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A brief note:  Some of the people quoted in this diary are currently at work studying the effects of the Gulf oil spill on the estuarial environments of South Louisiana.  Their work is often linked to state, federal and industry funding.  For this reason, I have elected to refer to them by pseudonyms or otherwise obscure their identities and positions.

I recognize that this makes this account more hearsay than journalism.  You may choose to treat it as you wish.  I stand by my story.

Addendum:  Any transcription errors in notes and quotes are entirely my own.

Trying to get hard data on the effects of the spill is maddening.  Government bodies like the state Department of Wildlife and Fisheries, Department of Health and Hospitals, the federals Environmental Protection Agency, the Coast Guard and NOAA have been releasing a lot of information, but much of it is redundant or vague.  

Two examples:  Every day, Wildlife and Fisheries releases updates of state and federal waters closed to fishing, but they will not say whether oil or dispersants have been detected in closed areas.  Yesterday, on Garland Robinette's WWL radio show, Capt. Ed Stanton of the Coast Guard went into great detail about the types of planes being used to spray dispersants, but it wasn't until I called and asked that he would say how much had been used.  The figure he cited, 300,000 gallons, was later disputed by a caller who quoted an EPA source who'd used the number 500,000 gallons.  The frustrating thing is that both numbers could be correct, as Capt. Stanton didn't specify whether the 300,000 gallons were air-sprayed, underwater-deployed or both.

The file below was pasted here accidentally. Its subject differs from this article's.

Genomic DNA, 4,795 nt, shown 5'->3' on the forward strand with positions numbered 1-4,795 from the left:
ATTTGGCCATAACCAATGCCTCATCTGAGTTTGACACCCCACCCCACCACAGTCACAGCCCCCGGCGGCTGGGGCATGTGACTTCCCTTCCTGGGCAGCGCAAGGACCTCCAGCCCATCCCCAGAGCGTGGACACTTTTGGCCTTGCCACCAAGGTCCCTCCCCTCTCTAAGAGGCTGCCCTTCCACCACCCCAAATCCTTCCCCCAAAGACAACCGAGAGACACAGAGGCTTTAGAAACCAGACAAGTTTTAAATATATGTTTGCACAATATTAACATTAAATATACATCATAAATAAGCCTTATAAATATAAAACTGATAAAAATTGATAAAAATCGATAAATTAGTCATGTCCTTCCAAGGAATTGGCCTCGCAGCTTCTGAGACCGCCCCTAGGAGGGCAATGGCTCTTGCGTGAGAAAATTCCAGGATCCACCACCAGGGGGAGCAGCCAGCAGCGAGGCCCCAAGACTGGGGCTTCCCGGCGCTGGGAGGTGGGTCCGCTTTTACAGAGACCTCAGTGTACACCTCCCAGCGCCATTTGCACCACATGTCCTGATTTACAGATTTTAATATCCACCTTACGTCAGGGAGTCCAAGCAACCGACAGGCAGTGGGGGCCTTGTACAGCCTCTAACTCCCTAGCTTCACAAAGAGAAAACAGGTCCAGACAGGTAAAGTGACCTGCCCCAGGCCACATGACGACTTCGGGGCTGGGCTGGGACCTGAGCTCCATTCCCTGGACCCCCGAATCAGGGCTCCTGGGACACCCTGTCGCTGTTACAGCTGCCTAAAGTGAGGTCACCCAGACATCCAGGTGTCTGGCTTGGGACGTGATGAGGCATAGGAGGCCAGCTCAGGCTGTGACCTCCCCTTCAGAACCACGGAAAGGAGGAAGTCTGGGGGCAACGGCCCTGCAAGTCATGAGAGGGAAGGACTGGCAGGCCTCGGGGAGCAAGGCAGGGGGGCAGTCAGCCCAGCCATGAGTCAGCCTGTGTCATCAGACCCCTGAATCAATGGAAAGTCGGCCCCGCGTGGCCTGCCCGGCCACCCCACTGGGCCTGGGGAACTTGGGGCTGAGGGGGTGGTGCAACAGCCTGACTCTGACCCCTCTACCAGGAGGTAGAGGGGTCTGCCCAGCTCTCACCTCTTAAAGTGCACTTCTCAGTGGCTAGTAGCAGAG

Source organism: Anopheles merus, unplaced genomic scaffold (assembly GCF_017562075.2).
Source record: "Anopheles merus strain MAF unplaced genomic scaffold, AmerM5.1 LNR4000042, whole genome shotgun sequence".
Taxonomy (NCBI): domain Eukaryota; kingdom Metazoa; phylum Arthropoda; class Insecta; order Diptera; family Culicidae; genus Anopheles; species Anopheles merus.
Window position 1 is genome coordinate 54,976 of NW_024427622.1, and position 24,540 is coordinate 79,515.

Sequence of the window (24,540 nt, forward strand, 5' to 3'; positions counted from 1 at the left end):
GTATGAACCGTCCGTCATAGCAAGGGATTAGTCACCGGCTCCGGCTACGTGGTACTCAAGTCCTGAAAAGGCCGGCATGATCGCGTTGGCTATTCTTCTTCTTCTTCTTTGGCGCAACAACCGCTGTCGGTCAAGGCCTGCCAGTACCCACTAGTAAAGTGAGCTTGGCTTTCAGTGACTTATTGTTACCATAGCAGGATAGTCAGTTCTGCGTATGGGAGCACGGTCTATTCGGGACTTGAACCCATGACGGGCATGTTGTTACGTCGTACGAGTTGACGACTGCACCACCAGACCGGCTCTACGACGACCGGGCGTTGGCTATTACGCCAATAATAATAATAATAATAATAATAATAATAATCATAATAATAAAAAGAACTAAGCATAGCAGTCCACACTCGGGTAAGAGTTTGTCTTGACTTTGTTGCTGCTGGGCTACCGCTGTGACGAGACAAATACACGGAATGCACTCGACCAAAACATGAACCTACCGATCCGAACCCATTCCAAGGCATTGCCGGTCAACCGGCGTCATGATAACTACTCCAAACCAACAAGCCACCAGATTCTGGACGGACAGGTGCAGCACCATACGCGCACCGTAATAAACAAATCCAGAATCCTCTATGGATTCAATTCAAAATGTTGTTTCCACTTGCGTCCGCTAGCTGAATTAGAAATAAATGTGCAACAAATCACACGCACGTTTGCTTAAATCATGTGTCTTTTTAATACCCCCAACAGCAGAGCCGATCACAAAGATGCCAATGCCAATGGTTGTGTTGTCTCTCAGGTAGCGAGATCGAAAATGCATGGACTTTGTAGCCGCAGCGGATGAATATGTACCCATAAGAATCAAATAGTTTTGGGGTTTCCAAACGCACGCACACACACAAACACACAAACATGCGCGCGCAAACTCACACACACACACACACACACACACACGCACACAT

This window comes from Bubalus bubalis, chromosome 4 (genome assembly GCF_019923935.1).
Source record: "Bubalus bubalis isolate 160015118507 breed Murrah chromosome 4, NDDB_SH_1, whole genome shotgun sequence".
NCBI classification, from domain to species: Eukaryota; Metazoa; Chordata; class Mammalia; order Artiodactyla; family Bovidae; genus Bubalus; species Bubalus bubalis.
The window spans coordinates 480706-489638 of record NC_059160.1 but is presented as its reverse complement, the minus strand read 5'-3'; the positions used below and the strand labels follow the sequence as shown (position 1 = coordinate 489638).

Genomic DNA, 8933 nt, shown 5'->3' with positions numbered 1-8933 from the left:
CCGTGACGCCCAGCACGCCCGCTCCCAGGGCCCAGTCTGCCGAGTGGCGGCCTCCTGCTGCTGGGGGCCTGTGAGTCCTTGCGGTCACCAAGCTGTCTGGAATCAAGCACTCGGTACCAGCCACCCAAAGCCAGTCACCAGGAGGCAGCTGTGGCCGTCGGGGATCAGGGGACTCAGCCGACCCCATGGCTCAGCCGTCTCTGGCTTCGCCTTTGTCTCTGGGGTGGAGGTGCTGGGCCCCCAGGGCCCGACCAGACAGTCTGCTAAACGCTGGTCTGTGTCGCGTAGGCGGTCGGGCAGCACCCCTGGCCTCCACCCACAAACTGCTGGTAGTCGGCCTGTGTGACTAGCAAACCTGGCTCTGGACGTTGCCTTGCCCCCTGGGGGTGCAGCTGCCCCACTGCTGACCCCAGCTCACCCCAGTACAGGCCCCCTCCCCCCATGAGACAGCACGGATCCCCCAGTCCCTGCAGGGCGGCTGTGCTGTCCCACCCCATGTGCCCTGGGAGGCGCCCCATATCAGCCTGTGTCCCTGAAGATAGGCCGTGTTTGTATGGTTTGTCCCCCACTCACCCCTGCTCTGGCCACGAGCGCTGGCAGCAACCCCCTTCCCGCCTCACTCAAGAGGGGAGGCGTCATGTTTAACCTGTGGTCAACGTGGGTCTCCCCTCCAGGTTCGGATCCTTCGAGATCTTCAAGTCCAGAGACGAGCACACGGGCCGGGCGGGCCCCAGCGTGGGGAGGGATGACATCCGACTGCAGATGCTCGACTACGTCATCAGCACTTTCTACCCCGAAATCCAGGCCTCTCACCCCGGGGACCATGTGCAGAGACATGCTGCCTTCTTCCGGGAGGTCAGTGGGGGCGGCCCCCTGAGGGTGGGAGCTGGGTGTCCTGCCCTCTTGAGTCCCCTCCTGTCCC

In this environment, those of us seeking to get a realistic understanding of what's happening in our aquatic back yard yearn for experts we can talk with, whom we trust to give us the facts as they know them.  Yesterday, I realized I knew one.

When I think of my friend DB, it's almost always in the context of music or family ties.  He is a fine player and pretty well known in their field.  He's been kind enough to cut some tracks for me and I've enjoyed watching his band.  Most people, however, know him through his day job, researching the coastal environments of southeast Louisiana.  I called him yesterday afternoon to get some perspective on our ongoing marine disaster.

On the overall question--how bad?--he gave me the honest scientist's answer:  we don't know, though he offered some cause for optimism.  "So far, we're looking at about six million gallons, very cohesive.  We've had favorable currents which have kept the mass largely in a generalized pool, with extending lateral arms.  That's been good for the coast, as it's given us time to set up some protective measures to keep it out of the inland marshes, where it could do the worst damage.  So far, not nearly as bad as I feared, but they have to get it capped soon."

I asked about Fishgrease's critiques of the methods used to boom the coastline.  He agreed, but stopped short of a verdict of "fucking useless."  "They're doing some good.  Except for the Chandeleur Islands and a bit of Breton Sound, so far, they're doing an okay job of keeping the oil out of where it will do its worst."  

He sighed.  "The loss of the Chandeleurs is a bigger deal than most people realize though.  The diversity on the east side of the river is remarkable.  I've spotted sooty terns on the Chandaleurs.  It's reasonable to say that that kind of diversity will be gone there now."